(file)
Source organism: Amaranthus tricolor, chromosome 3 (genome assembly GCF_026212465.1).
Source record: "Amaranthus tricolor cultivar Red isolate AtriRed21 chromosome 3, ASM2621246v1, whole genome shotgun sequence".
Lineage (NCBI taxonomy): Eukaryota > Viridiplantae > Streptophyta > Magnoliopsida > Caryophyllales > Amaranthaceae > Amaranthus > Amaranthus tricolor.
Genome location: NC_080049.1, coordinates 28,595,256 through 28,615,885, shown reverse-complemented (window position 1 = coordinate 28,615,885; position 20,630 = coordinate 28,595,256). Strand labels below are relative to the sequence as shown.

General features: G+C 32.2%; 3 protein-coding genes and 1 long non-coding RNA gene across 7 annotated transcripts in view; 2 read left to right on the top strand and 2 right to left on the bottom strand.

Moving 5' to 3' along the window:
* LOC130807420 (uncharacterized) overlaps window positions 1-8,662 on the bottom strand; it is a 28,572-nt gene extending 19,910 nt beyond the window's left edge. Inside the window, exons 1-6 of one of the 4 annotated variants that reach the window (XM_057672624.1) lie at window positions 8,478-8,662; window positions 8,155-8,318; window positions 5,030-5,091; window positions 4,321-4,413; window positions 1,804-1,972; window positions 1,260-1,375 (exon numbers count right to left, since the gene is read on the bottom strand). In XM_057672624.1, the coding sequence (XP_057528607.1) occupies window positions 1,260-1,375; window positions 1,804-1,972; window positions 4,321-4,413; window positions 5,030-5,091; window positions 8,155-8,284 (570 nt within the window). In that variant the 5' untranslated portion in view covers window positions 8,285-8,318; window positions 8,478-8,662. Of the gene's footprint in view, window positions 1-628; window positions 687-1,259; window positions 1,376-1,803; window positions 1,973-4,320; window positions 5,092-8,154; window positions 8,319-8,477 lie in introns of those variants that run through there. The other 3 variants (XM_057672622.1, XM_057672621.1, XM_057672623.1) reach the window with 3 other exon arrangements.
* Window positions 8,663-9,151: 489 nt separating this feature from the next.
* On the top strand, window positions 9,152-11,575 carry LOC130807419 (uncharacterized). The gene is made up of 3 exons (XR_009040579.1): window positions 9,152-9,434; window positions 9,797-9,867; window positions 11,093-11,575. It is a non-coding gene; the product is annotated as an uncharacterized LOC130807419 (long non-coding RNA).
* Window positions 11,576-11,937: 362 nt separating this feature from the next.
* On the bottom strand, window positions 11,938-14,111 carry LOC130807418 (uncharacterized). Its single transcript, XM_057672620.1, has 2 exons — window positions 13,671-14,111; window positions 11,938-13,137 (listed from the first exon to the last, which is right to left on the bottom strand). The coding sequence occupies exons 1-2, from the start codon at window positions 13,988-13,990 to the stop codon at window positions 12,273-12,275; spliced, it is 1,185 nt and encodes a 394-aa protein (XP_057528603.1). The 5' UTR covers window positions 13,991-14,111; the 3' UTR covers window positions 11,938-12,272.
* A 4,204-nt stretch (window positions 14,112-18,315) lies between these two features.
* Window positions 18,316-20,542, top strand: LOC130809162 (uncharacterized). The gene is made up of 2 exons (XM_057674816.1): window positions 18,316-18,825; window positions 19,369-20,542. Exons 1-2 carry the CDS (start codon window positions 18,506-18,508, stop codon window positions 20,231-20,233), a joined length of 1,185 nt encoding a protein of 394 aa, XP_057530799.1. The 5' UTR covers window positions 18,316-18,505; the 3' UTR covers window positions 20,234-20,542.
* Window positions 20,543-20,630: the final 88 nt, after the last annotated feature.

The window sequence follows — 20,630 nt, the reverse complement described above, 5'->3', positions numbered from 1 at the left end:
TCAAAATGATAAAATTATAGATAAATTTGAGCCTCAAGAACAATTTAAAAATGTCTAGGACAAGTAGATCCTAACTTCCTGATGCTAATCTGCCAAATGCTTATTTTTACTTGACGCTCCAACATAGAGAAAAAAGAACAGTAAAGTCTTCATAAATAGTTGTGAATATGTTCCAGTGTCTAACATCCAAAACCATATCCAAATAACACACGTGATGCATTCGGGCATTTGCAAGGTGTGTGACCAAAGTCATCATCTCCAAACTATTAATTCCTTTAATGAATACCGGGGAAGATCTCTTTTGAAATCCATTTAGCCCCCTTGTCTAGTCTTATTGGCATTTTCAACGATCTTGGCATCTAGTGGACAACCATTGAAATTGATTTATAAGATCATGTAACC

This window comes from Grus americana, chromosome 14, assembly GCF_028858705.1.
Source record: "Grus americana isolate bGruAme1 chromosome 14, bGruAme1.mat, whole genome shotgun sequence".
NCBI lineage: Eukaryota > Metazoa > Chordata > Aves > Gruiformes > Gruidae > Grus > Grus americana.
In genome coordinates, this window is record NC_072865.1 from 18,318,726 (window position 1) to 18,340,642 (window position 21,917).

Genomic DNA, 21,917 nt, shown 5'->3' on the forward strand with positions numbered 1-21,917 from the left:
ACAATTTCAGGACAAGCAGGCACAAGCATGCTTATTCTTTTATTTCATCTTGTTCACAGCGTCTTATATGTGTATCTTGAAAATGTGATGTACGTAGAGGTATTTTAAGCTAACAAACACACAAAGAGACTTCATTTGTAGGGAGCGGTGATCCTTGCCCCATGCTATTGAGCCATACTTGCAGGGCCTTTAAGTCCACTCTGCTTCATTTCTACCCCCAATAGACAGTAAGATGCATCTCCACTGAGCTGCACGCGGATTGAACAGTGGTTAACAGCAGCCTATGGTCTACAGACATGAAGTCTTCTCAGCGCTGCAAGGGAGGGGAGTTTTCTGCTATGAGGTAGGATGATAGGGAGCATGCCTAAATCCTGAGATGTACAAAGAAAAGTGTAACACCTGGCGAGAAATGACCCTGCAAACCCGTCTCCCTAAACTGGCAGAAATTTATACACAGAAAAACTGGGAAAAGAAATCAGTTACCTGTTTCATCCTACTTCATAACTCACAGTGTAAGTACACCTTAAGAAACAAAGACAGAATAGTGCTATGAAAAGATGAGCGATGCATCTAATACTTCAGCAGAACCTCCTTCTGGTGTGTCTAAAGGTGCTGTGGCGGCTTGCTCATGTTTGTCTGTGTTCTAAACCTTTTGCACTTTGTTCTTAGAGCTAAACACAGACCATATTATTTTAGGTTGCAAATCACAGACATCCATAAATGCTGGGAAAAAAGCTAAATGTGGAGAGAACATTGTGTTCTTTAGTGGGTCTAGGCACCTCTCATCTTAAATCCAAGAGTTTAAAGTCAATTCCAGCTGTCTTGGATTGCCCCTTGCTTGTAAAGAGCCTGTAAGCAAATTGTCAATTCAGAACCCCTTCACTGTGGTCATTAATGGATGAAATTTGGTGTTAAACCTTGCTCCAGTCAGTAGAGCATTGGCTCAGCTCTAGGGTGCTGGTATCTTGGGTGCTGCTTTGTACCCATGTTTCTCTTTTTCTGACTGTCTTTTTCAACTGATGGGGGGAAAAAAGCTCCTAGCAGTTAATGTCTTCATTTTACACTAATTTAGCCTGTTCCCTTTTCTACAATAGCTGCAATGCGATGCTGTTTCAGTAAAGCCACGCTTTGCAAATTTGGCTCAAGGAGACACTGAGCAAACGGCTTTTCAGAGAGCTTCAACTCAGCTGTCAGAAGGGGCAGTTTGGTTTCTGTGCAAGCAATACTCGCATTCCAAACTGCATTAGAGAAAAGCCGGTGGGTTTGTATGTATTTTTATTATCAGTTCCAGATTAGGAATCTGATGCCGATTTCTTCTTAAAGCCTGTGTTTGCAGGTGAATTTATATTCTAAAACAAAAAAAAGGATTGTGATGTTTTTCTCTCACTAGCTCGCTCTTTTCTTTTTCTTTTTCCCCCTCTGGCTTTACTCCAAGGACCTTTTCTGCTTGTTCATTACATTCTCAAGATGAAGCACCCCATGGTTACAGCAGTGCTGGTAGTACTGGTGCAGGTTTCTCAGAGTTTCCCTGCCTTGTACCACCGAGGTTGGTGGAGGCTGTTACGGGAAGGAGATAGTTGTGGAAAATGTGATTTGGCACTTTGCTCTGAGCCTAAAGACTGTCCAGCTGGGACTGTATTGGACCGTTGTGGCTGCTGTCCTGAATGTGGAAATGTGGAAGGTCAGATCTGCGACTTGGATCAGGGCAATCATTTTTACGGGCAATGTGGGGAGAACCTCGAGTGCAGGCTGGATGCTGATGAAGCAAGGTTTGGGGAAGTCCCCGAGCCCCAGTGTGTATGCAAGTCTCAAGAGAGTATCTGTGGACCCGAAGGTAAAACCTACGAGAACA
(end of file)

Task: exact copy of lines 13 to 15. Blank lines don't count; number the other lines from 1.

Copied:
* Window positions 18,316-20,542, top strand: LOC130809162 (uncharacterized). The gene is made up of 2 exons (XM_057674816.1): window positions 18,316-18,825; window positions 19,369-20,542. Exons 1-2 carry the CDS (start codon window positions 18,506-18,508, stop codon window positions 20,231-20,233), a joined length of 1,185 nt encoding a protein of 394 aa, XP_057530799.1. The 5' UTR covers window positions 18,316-18,505; the 3' UTR covers window positions 20,234-20,542.
* Window positions 20,543-20,630: the final 88 nt, after the last annotated feature.

The window sequence follows — 20,630 nt, the reverse complement described above, 5'->3', positions numbered from 1 at the left end: